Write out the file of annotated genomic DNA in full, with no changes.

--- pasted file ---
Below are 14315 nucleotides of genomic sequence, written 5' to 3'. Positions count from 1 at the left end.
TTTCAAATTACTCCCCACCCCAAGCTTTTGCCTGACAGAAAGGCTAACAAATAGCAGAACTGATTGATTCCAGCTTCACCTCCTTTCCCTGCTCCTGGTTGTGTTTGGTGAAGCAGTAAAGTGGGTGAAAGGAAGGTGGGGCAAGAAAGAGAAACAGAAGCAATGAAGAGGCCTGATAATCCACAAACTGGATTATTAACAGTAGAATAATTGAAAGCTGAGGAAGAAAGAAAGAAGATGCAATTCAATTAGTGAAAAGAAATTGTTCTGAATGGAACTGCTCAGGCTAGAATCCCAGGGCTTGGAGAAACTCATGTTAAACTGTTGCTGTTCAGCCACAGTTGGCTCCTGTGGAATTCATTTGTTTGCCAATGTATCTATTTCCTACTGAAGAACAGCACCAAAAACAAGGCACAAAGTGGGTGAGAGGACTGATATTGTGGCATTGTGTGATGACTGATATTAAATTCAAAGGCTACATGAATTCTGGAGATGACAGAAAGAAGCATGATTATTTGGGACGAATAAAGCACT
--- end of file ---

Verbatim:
Below are 14315 nucleotides of genomic sequence, written 5' to 3'. Positions count from 1 at the left end.
TTTCAAATTACTCCCCACCCCAAGCTTTTGCCTGACAGAAAGGCTAACAAATAGCAGAACTGATTGATTCCAGCTTCACCTCCTTTCCCTGCTCCTGGTTGTGTTTGGTGAAGCAGTAAAGTGGGTGAAAGGAAGGTGGGGCAAGAAAGAGAAACAGAAGCAATGAAGAGGCCTGATAATCCACAAACTGGATTATTAACAGTAGAATAATTGAAAGCTGAGGAAGAAAGAAAGAAGATGCAATTCAATTAGTGAAAAGAAATTGTTCTGAATGGAACTGCTCAGGCTAGAATCCCAGGGCTTGGAGAAACTCATGTTAAACTGTTGCTGTTCAGCCACAGTTGGCTCCTGTGGAATTCATTTGTTTGCCAATGTATCTATTTCCTACTGAAGAACAGCACCAAAAACAAGGCACAAAGTGGGTGAGAGGACTGATATTGTGGCATTGTGTGATGACTGATATTAAATTCAAAGGCTACATGAATTCTGGAGATGACAGAAAGAAGCATGATTATTTGGGACGAATAAAGCACT